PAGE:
DIRECTOR: John Wellsaugust_osage_county_ver3

CAST: Meryl Streep, Julia Roberts, Ewan McGregor, Chris Cooper, Abigail Breslin, Benedict Cumberbatch, Juliette Lewis, Margo Martindale, Dermot Mulroney, Juliette Nicholson, Sam Shepard, Misty Upham

RUNNING TIME: 120 mins


BASICALLY…: When Beverly Weston (Shepard), the husband of cancer-stricken drug addict Violet Weston (Streep), is found dead after having apparently killed himself, the entire family assembles for an awkward funeral and an angry after-party…



Theatre and film are two very different entities. While the former must rely heavily on dialogue and performances to move the story forward, the latter has to expand to different fields such as cinematography, editing and other visual aspects to do as such. There are some plays which have made a smoother transition to cinematic mediums – Educating Rita and The History Boys are just a couple of them – but the biggest problem with August: Osage County, based on screenwriter Tracy Letts’ play of the same name, is that it cannot entirely shake off its theatrical origins.

While it has the benefits of a hugely talented ensemble cast – more on them in a moment – there’s something about this adaptation that doesn’t quite gel with the big screen. Director John Wells manages to keep things confined in roughly one location, that being the main family household, with other external scenes such as a field or a quiet town strip being fewer in between. Said household is where most if not all of the action takes place, and it’s in that instance where its stage roots become obnoxiously apparent. One of the film’s biggest set pieces is a pro-longed dinner sequence with the entire cast present and proceeds to be one of the film’s best scenes as it gives everyone a moment in the spotlight. However, one cannot watch it and not think “wow, that might look even better on stage” because its direction and certainly its writing is exaggerated to a point where it might have slight shades of pantomime, therefore it feels out of its comfort zone in the realm of film. If anything, the film makes it look even more like a theatrical play which unfortunately is the antithesis of the cinematic format.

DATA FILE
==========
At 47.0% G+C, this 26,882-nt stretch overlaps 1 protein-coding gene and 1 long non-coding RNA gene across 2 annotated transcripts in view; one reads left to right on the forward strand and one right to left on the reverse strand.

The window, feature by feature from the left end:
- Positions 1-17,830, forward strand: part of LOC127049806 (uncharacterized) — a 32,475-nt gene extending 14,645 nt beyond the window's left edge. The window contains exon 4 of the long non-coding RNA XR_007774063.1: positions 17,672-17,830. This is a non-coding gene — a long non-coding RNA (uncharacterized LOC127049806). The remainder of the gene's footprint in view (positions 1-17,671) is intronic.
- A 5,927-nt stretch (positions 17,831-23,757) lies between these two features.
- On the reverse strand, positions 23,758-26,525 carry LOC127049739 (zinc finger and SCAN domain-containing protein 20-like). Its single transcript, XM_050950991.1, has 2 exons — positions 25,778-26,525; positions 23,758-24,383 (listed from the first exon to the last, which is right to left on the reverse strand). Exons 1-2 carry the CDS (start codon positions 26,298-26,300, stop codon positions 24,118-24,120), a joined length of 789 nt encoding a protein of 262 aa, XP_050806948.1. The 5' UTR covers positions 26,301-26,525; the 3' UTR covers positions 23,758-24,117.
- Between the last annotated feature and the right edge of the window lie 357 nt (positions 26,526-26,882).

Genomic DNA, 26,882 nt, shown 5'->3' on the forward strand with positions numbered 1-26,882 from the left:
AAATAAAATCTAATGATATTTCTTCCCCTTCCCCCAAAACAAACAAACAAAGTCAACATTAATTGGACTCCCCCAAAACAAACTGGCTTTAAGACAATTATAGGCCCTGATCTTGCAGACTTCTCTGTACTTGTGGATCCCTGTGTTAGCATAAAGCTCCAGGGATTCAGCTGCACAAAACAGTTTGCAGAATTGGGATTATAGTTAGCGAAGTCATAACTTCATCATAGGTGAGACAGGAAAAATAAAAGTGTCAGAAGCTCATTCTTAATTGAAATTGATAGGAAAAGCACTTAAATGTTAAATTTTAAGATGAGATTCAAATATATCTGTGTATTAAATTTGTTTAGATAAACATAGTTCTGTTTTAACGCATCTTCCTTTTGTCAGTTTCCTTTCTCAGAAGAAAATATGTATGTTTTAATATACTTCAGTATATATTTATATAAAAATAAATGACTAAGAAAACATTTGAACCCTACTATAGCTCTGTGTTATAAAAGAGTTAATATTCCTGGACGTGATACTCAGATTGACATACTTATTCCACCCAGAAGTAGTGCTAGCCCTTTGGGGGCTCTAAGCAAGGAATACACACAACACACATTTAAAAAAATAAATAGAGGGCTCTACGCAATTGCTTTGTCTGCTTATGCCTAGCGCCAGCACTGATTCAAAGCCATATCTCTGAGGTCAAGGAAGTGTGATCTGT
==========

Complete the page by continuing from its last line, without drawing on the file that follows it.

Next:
However, if there is one thing going for this film then it’s certainly its ensemble cast, who deliver some of their best performances in ages or at the very least stand strong against their colleagues. Meryl Streep is of course on top form as vicious matriarch Violet, but then again when has Streep ever given a less-than-stellar performance? Julia Roberts, on the other hand, is perhaps more impressive in a kind of role we haven’t seen her play in ages. Foregoing make-up and allowing her grey roots to sprout from the top of her head is the least of it; she is one of the only characters to have this much drama on her shoulders, not to mention she has to share the screen with such revered talent as Streep and more than holds her own.

The rest of the cast give it their all, with Juliette Nicholson and Margo Martindale proving the most memorable out of the supporting cast thanks to their own individual strong acting. However, the thinned film script has shaven off scenes for other characters to properly shine leaving them underwritten or less used than others. Juliette Lewis, as Violet’s hopeless-romantic daughter, is not given the right amount of screen time to fully flesh out her character which is a shame because there could have been potential had she been more of a focus. The same sadly also goes to actors Ewan McGregor and Benedict Cumberbatch, both fine actors in their own right who do well here but are not given room within the crowded ensemble to truly leave an impact and again end up departing the film long before they could have proven to be worthy assets.

While there is a clear sign of effort that has been put into making this film adaptation of a play, it still doesn’t manage to shake off August: Osage County’s overarching identity as a play. And perhaps it should have stayed that way.


August: Osage County is a disappointingly misconceived play adaptation that doesn’t gel as well with the silver screen as it does on a theatre stage. It is only worth seeing for the great ensemble cast, especially Meryl Streep and Julia Roberts, but sadly there’s not much else to it.